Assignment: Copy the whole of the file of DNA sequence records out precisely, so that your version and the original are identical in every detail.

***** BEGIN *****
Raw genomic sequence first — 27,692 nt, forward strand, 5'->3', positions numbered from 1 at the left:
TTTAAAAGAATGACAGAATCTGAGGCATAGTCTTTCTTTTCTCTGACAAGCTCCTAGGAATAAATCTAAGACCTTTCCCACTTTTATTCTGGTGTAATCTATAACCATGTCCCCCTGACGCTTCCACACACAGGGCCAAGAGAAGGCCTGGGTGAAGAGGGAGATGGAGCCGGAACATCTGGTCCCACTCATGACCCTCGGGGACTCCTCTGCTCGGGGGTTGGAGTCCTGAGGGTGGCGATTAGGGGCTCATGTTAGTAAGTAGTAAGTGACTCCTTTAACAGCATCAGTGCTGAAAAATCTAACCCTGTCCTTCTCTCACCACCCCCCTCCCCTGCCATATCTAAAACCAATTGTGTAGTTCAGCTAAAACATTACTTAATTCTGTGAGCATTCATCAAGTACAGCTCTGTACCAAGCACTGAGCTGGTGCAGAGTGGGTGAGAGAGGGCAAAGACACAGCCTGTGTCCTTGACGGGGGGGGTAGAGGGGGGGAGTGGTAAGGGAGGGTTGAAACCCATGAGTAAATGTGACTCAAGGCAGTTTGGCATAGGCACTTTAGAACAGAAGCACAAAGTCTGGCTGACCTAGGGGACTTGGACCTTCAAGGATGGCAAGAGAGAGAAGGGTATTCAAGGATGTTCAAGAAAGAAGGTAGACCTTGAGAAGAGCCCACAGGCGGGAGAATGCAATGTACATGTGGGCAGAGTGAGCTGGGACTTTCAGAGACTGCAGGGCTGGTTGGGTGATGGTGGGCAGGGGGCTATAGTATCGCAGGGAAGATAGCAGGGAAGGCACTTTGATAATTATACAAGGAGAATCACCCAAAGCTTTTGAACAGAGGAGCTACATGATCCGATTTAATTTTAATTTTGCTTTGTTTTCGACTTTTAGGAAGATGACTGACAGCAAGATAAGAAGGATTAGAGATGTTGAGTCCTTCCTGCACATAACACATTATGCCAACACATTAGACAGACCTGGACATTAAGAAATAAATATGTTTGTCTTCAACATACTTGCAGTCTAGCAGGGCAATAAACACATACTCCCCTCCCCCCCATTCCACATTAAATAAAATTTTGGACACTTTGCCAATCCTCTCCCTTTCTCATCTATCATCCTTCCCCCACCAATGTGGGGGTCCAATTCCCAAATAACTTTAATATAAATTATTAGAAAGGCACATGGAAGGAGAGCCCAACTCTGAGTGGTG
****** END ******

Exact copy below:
Raw genomic sequence first — 27,692 nt, forward strand, 5'->3', positions numbered from 1 at the left:
TTTAAAAGAATGACAGAATCTGAGGCATAGTCTTTCTTTTCTCTGACAAGCTCCTAGGAATAAATCTAAGACCTTTCCCACTTTTATTCTGGTGTAATCTATAACCATGTCCCCCTGACGCTTCCACACACAGGGCCAAGAGAAGGCCTGGGTGAAGAGGGAGATGGAGCCGGAACATCTGGTCCCACTCATGACCCTCGGGGACTCCTCTGCTCGGGGGTTGGAGTCCTGAGGGTGGCGATTAGGGGCTCATGTTAGTAAGTAGTAAGTGACTCCTTTAACAGCATCAGTGCTGAAAAATCTAACCCTGTCCTTCTCTCACCACCCCCCTCCCCTGCCATATCTAAAACCAATTGTGTAGTTCAGCTAAAACATTACTTAATTCTGTGAGCATTCATCAAGTACAGCTCTGTACCAAGCACTGAGCTGGTGCAGAGTGGGTGAGAGAGGGCAAAGACACAGCCTGTGTCCTTGACGGGGGGGGTAGAGGGGGGGAGTGGTAAGGGAGGGTTGAAACCCATGAGTAAATGTGACTCAAGGCAGTTTGGCATAGGCACTTTAGAACAGAAGCACAAAGTCTGGCTGACCTAGGGGACTTGGACCTTCAAGGATGGCAAGAGAGAGAAGGGTATTCAAGGATGTTCAAGAAAGAAGGTAGACCTTGAGAAGAGCCCACAGGCGGGAGAATGCAATGTACATGTGGGCAGAGTGAGCTGGGACTTTCAGAGACTGCAGGGCTGGTTGGGTGATGGTGGGCAGGGGGCTATAGTATCGCAGGGAAGATAGCAGGGAAGGCACTTTGATAATTATACAAGGAGAATCACCCAAAGCTTTTGAACAGAGGAGCTACATGATCCGATTTAATTTTAATTTTGCTTTGTTTTCGACTTTTAGGAAGATGACTGACAGCAAGATAAGAAGGATTAGAGATGTTGAGTCCTTCCTGCACATAACACATTATGCCAACACATTAGACAGACCTGGACATTAAGAAATAAATATGTTTGTCTTCAACATACTTGCAGTCTAGCAGGGCAATAAACACATACTCCCCTCCCCCCCATTCCACATTAAATAAAATTTTGGACACTTTGCCAATCCTCTCCCTTTCTCATCTATCATCCTTCCCCCACCAATGTGGGGGTCCAATTCCCAAATAACTTTAATATAAATTATTAGAAAGGCACATGGAAGGAGAGCCCAACTCTGAGTGGTG